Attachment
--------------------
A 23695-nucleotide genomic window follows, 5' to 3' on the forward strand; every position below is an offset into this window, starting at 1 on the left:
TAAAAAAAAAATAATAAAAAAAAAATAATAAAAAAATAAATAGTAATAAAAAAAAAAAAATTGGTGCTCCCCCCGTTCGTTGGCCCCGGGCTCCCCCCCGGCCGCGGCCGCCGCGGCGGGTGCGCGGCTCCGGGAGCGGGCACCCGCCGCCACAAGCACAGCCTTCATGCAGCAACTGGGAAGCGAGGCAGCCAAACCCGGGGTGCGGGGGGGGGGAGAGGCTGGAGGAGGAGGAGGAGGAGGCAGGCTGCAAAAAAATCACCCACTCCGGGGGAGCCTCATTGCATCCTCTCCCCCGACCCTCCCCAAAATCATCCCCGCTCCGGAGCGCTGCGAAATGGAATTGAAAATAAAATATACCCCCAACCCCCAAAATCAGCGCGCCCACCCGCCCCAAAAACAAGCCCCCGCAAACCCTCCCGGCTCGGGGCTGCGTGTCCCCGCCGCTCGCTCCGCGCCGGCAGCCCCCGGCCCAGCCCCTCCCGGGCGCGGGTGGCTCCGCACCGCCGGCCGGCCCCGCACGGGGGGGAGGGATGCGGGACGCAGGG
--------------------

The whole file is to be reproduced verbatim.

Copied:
A 23695-nucleotide genomic window follows, 5' to 3' on the forward strand; every position below is an offset into this window, starting at 1 on the left:
TAAAAAAAAAATAATAAAAAAAAAATAATAAAAAAATAAATAGTAATAAAAAAAAAAAAATTGGTGCTCCCCCCGTTCGTTGGCCCCGGGCTCCCCCCCGGCCGCGGCCGCCGCGGCGGGTGCGCGGCTCCGGGAGCGGGCACCCGCCGCCACAAGCACAGCCTTCATGCAGCAACTGGGAAGCGAGGCAGCCAAACCCGGGGTGCGGGGGGGGGGAGAGGCTGGAGGAGGAGGAGGAGGAGGCAGGCTGCAAAAAAATCACCCACTCCGGGGGAGCCTCATTGCATCCTCTCCCCCGACCCTCCCCAAAATCATCCCCGCTCCGGAGCGCTGCGAAATGGAATTGAAAATAAAATATACCCCCAACCCCCAAAATCAGCGCGCCCACCCGCCCCAAAAACAAGCCCCCGCAAACCCTCCCGGCTCGGGGCTGCGTGTCCCCGCCGCTCGCTCCGCGCCGGCAGCCCCCGGCCCAGCCCCTCCCGGGCGCGGGTGGCTCCGCACCGCCGGCCGGCCCCGCACGGGGGGGAGGGATGCGGGACGCAGGG